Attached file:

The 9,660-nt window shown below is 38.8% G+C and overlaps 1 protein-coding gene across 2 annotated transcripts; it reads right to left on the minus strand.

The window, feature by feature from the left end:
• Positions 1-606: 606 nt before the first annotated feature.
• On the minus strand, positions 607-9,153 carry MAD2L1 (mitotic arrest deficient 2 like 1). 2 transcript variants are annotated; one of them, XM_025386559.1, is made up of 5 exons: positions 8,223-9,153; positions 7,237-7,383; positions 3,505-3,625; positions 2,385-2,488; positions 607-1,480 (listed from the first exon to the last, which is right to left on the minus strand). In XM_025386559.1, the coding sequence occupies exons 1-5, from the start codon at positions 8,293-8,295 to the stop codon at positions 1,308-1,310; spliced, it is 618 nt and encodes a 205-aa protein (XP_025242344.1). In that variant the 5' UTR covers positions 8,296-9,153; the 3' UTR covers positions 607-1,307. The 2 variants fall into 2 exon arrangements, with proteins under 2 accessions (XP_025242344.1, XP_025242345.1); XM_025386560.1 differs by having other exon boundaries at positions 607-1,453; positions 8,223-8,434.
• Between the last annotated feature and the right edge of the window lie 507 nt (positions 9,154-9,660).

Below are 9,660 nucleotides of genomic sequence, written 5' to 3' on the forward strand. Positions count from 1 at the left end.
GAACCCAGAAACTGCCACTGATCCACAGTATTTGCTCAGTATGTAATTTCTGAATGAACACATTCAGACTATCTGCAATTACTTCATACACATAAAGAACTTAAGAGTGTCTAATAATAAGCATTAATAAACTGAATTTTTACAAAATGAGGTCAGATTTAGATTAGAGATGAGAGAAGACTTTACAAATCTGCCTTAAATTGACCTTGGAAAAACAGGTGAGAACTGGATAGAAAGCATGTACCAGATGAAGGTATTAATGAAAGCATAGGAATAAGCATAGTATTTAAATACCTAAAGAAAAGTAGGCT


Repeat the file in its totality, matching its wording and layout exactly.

The 9,660-nt window shown below is 38.8% G+C and overlaps 1 protein-coding gene across 2 annotated transcripts; it reads right to left on the minus strand.

The window, feature by feature from the left end:
• Positions 1-606: 606 nt before the first annotated feature.
• On the minus strand, positions 607-9,153 carry MAD2L1 (mitotic arrest deficient 2 like 1). 2 transcript variants are annotated; one of them, XM_025386559.1, is made up of 5 exons: positions 8,223-9,153; positions 7,237-7,383; positions 3,505-3,625; positions 2,385-2,488; positions 607-1,480 (listed from the first exon to the last, which is right to left on the minus strand). In XM_025386559.1, the coding sequence occupies exons 1-5, from the start codon at positions 8,293-8,295 to the stop codon at positions 1,308-1,310; spliced, it is 618 nt and encodes a 205-aa protein (XP_025242344.1). In that variant the 5' UTR covers positions 8,296-9,153; the 3' UTR covers positions 607-1,307. The 2 variants fall into 2 exon arrangements, with proteins under 2 accessions (XP_025242344.1, XP_025242345.1); XM_025386560.1 differs by having other exon boundaries at positions 607-1,453; positions 8,223-8,434.
• Between the last annotated feature and the right edge of the window lie 507 nt (positions 9,154-9,660).

Below are 9,660 nucleotides of genomic sequence, written 5' to 3' on the forward strand. Positions count from 1 at the left end.
GAACCCAGAAACTGCCACTGATCCACAGTATTTGCTCAGTATGTAATTTCTGAATGAACACATTCAGACTATCTGCAATTACTTCATACACATAAAGAACTTAAGAGTGTCTAATAATAAGCATTAATAAACTGAATTTTTACAAAATGAGGTCAGATTTAGATTAGAGATGAGAGAAGACTTTACAAATCTGCCTTAAATTGACCTTGGAAAAACAGGTGAGAACTGGATAGAAAGCATGTACCAGATGAAGGTATTAATGAAAGCATAGGAATAAGCATAGTATTTAAATACCTAAAGAAAAGTAGGCT